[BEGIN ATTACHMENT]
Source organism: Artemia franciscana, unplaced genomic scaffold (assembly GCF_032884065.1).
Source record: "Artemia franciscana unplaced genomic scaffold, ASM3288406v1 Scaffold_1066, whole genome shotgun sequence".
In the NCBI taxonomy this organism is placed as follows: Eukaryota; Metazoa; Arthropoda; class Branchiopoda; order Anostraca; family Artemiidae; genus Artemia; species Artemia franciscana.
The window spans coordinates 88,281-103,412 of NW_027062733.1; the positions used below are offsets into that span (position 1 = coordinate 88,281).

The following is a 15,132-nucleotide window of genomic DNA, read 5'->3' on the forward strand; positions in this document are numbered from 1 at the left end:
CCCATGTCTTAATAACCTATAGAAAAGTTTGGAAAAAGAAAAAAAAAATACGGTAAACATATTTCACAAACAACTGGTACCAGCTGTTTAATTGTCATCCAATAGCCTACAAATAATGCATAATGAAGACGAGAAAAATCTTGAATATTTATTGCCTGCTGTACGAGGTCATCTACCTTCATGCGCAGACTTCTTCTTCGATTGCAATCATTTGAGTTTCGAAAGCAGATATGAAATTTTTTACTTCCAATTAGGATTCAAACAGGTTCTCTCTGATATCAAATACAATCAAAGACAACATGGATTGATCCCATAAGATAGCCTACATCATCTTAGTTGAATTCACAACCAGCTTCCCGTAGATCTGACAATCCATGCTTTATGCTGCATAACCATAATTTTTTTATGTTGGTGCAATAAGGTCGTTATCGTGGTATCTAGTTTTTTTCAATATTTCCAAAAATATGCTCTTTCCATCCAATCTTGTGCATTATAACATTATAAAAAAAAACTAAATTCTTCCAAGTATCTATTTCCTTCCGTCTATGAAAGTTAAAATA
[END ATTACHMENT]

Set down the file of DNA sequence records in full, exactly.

Source organism: Artemia franciscana, unplaced genomic scaffold (assembly GCF_032884065.1).
Source record: "Artemia franciscana unplaced genomic scaffold, ASM3288406v1 Scaffold_1066, whole genome shotgun sequence".
In the NCBI taxonomy this organism is placed as follows: Eukaryota; Metazoa; Arthropoda; class Branchiopoda; order Anostraca; family Artemiidae; genus Artemia; species Artemia franciscana.
The window spans coordinates 88,281-103,412 of NW_027062733.1; the positions used below are offsets into that span (position 1 = coordinate 88,281).

The following is a 15,132-nucleotide window of genomic DNA, read 5'->3' on the forward strand; positions in this document are numbered from 1 at the left end:
CCCATGTCTTAATAACCTATAGAAAAGTTTGGAAAAAGAAAAAAAAAATACGGTAAACATATTTCACAAACAACTGGTACCAGCTGTTTAATTGTCATCCAATAGCCTACAAATAATGCATAATGAAGACGAGAAAAATCTTGAATATTTATTGCCTGCTGTACGAGGTCATCTACCTTCATGCGCAGACTTCTTCTTCGATTGCAATCATTTGAGTTTCGAAAGCAGATATGAAATTTTTTACTTCCAATTAGGATTCAAACAGGTTCTCTCTGATATCAAATACAATCAAAGACAACATGGATTGATCCCATAAGATAGCCTACATCATCTTAGTTGAATTCACAACCAGCTTCCCGTAGATCTGACAATCCATGCTTTATGCTGCATAACCATAATTTTTTTATGTTGGTGCAATAAGGTCGTTATCGTGGTATCTAGTTTTTTTCAATATTTCCAAAAATATGCTCTTTCCATCCAATCTTGTGCATTATAACATTATAAAAAAAAACTAAATTCTTCCAAGTATCTATTTCCTTCCGTCTATGAAAGTTAAAATA